If you need to sell the underlying security before the expiration of the options, you may need to buy back the contract which could impact your premium earnings and even convert it to a loss. A sudden rise in stock price caused by the news is often the cause for investors to buy back calls. This is done because the goal is to keep the stock to write calls for long-term income.
Like everything else in life and the market, the options strategy has pros and cons. It is advisable to seek professional advice to understand the strategy and its pros and cons prior to selling call options. Options trading can be very complicated to understand.
Want to learn more about covered calls, how to generate income, and get to keep your stock? Check out my course here. I give you my “secret” covered call strategy that I personally use to sell covered calls.
How much money can you make selling covered calls?
Investors can make from 0.3% to 3% or more selling covered calls. How much you earn depends on the volatility of the underlying security, the strike price to the underlying security’s trading price, and the time frame. Most investors are trying to hold onto the stock position while selling calls for income so they often set a shorter time frame and high strike price. If an investor wanted to maximize the income, he would select strike prices close to the stock’s trading price.
Is selling covered calls profitable?
Selling covered calls are profitable and also helps hedge a downturn in the stock market. You need to determine your risk tolerances and set the right expectations in order to gauge whether or not this strategy is a good fit for you.
Just like the market, there are periods of time when selling covered calls is profitable and other times when it’s not.
How do I make a monthly income from covered calls?
First, you purchase a stock position of 100 shares. Then, you sell 30-day call options against that stock so that you collect income from the option premium. This is how you generate or make your money. If the stock price doesn’t move above the strike price of the call option, your downside risk is limited to the money you received for selling that option.
And if your prediction about the stock price is wrong and it rises above your original purchase price, then you could lose money – even though you still own it.
That’s why selling covered calls work better with stocks that are undervalued or cheap compared to their true value.
Who decides the Strike Price?
A common question I get is on the strike price and who determines it. The short answer is that the strike price is determined by the exchange automatically based on the securities price movements. Both the seller and buyer can decide which strike price they want to buy or sell the security.
Can covered calls make you rich?
Selling covered calls is a viable strategy. Many covered call sellers make money. But it’s not for everyone. First, you need to have the capital to buy the stocks. This can be substantial if the stock price is expensive because you need to own 100 shares of the underlying asset for 1 option. An expensive stock is Amazon (AMZN) which is around $3000 per share.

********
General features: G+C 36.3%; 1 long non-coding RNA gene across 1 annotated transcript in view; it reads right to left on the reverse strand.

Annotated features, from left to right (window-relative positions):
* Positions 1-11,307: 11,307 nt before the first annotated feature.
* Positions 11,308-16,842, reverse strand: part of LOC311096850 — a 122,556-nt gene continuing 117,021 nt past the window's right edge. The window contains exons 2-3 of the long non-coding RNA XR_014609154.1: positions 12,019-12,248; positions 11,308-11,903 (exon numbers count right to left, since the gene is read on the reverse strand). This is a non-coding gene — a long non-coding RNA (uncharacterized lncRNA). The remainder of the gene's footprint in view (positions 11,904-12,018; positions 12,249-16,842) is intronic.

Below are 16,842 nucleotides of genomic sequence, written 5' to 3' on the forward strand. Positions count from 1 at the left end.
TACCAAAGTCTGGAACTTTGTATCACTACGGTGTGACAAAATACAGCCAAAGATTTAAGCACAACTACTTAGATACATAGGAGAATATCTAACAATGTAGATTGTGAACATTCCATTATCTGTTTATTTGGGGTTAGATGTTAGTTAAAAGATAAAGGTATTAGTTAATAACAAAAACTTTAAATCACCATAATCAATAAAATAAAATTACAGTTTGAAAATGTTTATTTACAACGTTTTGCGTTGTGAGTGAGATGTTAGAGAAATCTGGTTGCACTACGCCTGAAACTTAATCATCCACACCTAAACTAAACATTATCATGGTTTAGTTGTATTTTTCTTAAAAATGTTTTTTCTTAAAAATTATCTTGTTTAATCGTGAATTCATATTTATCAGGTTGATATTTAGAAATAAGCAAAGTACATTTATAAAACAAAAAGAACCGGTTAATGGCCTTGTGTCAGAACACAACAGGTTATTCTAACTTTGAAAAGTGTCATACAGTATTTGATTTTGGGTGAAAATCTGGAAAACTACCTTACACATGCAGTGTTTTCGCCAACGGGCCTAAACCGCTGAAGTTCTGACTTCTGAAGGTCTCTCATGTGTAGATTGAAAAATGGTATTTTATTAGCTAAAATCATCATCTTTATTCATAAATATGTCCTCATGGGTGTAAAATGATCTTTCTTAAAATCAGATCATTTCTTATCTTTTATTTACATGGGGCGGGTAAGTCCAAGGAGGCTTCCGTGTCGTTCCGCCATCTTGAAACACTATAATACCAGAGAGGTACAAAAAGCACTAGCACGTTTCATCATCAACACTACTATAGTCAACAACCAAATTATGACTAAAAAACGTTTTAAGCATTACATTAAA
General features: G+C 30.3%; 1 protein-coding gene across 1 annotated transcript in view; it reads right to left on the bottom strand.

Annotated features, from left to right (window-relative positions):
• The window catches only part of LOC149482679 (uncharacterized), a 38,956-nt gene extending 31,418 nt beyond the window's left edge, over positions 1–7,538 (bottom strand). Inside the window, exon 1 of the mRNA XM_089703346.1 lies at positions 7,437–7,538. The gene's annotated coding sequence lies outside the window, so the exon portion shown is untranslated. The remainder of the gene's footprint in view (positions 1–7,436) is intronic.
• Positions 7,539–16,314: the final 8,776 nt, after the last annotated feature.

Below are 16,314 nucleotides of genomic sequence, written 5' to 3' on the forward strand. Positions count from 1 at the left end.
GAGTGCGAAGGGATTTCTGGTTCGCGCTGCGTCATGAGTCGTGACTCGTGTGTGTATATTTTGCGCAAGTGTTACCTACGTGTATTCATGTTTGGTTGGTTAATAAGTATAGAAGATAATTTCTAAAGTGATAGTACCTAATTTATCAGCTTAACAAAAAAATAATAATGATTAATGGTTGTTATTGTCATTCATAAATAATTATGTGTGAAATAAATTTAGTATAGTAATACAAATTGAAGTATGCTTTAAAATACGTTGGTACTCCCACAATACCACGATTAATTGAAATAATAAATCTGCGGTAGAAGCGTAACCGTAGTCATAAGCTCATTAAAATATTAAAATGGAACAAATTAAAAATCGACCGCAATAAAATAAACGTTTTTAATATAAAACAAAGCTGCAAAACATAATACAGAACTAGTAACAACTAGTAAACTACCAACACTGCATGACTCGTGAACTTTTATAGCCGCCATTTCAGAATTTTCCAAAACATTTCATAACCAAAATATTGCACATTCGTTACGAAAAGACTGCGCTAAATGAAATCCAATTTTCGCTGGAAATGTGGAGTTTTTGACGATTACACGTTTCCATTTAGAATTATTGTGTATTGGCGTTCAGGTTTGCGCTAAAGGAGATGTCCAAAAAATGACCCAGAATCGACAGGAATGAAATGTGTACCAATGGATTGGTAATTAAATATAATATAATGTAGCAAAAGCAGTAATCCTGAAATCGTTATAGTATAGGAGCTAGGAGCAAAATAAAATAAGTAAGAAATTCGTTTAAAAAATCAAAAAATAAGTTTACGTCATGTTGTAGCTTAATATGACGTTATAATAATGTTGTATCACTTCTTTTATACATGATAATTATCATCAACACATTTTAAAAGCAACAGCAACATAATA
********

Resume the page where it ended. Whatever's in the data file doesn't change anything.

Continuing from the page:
You would need to buy 100 shares ($3000) for just one covered call. Fortunately, there are many stocks below $10 that you can also buy. The second thing is you need to constantly hold on to your stock and maximize the income. During this time you need to make sure your stock doesn’t drop in price or increase too much in price.
Can you lose money on a covered call?
You can’s lose money on selling a covered call option, however, if the stock price drops below your purchase price of the underlying asset for the covered call you can lose money. Losses will occur when the stock drops below the purchase price minus the option premium paid.
Investors with dividend stocks should be cautious about selling covered calls around ex dividend dates because their contracts can be exercised for the dividend. The ex dividend date is when the owner is credited to receive a future dividend.
What is a poor man’s covered call?
A “Poor Man’s Covered Call” is not a technically a covered call but rather a Long Call Diagonal Debit Spread that is used as a similar strategy as a Covered Call position. The poor man’s covered call is so named because it greatly reduces the capital requirement and risk when compared to a standard covered call.
What is the downside of selling covered calls?
The two downsides of selling covered calls are the loss of upside potential if the stock moves past the strike price and premium and the second is the risk of the stock losing value.
Why covered calls are bad?
The primary problem with covered calls is the requirement to own the stock that you are selling covered calls because the stock could drop in value. If the stock drops too much in value, you will not be able to sell calls at a price that would be profitable.
What is the risk in selling covered calls?
There are two risks in selling covered calls. The first that you sell a covered call and the stock price moves above the strike price and premium and the option is exercised. You lose out on the full gain of the stock. The second risk is that the underlying asset drops below your purchase price minus the premium paid and you lose money. If it is a dividend stock, the contract could be exercised around the ex dividend date and you will lose the dividend.
Is it better to sell weekly or monthly covered calls?
It is better to sell covered calls monthly if you are looking to generate income. Sells calls that are out of the money to avoid the risk of being exercised. Many stocks do not offer weekly options and it can be a bit overwhelming to keep selling calls every week.
What is the difference between a call and a covered call?
A call is the right to buy a stock or ETF. Selling a covered call is when you give someone else the right to purchase your stock or ETF.
Can you sell a call option early?
Investors can close a covered call early by buying a call with the same strike price and date. Options trading is very volatile, so it is best to take your time and set limits on your orders.
What happens when a covered call expires worthless?
When a covered call expires worthless you get to keep the premium paid to you. It is that simple. Once the option has passed the expiration date, your obligation is gone and you get to keep the premium received.